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Heron-Centric: Ruminations of a Language Designer
Musing about Closures
by Christopher Diggins
September 30, 2005
Closures are extremely useful, no question, but they are hard to implement efficiently. I am considering implementing them in Heron but with auto-destruction semantics.


In many dynamic languages code blocks (a series of statements enclosed by curly braces) are first class objects along with nested functions. Within a code-block or nested function it makes sense for a programmer to be able to refer to variables outside of the codeblock's own scope. Doing so makes it a closure. The challenge here is that the language needs to assure that the lifetime of any objects referred to from the closure, last at least as long as that of the closure itself. This is a trivial problem in a garbage collected language, but considerably less so in a non-garbage-collected imperative language like Heron. A few options are available to me, but there is a nagging question:

Does the usage of closures lead to programmers inadvertently extending the lifetime of objects and if so is it a significant problem?
Some readers will surely say I worry too much, and in a garbage collected language, everything works out magically in the end. I am not convinced of that, and I think it is important to try and find an implementation technique which is efficient, and doesn't quitely make objects last longer than intended. I am trying to find a happy medium between efficiency, and also not be obliged to use garbage collection as a crutch for implementing closures.

As an alternative I am considering the possibility of auto-destruction semantics for closures. The idea is that if a nested function or code-block object refers to a variable, its lifetime becomes tied to the lifetime of the shortest lived object to which it refers. This approach means that closures can be passed to functions, but not returned from a function. However functions can still be passed from functions. So in a sense what I would be doing is somewhat limiting the usefulness of closures, but at the same time limiting the associated expenses.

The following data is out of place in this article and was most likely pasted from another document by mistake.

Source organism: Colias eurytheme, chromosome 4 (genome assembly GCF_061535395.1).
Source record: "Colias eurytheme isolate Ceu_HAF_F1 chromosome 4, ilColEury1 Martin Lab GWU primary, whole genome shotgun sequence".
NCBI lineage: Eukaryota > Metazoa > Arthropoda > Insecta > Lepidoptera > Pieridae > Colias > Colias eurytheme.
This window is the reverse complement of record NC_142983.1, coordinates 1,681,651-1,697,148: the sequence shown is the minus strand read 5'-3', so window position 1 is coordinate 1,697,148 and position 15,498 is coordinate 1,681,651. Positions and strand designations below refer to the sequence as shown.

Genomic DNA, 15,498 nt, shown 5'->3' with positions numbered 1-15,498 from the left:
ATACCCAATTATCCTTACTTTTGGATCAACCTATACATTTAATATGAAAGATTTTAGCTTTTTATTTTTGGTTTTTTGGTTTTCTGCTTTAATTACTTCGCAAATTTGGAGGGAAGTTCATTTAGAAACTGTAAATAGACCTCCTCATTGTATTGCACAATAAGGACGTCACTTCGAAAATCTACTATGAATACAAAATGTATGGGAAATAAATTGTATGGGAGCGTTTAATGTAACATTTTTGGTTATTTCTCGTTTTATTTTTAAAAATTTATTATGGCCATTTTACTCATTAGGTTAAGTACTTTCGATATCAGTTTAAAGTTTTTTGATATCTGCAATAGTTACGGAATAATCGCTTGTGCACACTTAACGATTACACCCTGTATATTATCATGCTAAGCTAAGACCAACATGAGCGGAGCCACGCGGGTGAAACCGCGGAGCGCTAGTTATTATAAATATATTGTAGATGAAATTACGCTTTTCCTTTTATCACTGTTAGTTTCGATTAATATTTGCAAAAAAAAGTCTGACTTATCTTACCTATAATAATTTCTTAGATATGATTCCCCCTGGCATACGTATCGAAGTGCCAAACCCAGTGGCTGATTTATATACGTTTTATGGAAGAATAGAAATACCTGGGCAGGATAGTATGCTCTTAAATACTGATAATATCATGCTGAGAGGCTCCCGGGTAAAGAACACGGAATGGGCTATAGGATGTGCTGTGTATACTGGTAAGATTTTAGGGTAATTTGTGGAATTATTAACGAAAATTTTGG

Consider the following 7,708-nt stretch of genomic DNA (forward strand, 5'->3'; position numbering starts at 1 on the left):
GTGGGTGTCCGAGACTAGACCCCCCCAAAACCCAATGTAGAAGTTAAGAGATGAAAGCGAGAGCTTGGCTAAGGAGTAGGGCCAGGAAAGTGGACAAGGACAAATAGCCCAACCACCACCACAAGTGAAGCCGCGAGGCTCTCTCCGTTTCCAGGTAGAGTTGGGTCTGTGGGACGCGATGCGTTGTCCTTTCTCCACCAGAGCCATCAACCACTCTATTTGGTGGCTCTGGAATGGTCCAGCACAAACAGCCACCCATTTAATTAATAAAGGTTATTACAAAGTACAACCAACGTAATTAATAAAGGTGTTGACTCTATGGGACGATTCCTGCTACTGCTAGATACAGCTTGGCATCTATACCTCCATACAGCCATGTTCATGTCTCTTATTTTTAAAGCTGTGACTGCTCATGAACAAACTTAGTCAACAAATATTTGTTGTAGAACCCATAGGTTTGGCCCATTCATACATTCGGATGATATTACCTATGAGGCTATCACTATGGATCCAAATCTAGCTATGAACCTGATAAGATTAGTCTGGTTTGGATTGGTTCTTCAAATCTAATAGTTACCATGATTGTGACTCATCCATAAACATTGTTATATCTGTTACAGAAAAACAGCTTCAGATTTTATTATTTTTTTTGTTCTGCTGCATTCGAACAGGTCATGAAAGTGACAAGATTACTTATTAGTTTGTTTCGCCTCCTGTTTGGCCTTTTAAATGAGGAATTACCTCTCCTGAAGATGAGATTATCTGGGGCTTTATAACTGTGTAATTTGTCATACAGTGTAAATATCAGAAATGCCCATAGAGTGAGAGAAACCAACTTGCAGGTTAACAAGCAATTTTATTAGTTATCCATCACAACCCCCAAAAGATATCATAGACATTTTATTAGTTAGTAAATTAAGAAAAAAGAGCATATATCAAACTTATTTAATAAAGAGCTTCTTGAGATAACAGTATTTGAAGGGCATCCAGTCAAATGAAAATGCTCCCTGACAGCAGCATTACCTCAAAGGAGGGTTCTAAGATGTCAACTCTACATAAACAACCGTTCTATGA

There could be very good reasons for not doing things this way, and I would like to hear them. I am also wondering if there are alternative implementation approaches which don't require a garbage-collector which I can consider.

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About the Blogger

Christopher Diggins is a software developer and freelance writer. Christopher loves programming, but is eternally frustrated by the shortcomings of modern programming languages. As would any reasonable person in his shoes, he decided to quit his day job to write his own ( ). Christopher is the co-author of the C++ Cookbook from O'Reilly. Christopher can be reached through his home page at

This weblog entry is Copyright © 2005 Christopher Diggins. All rights reserved.

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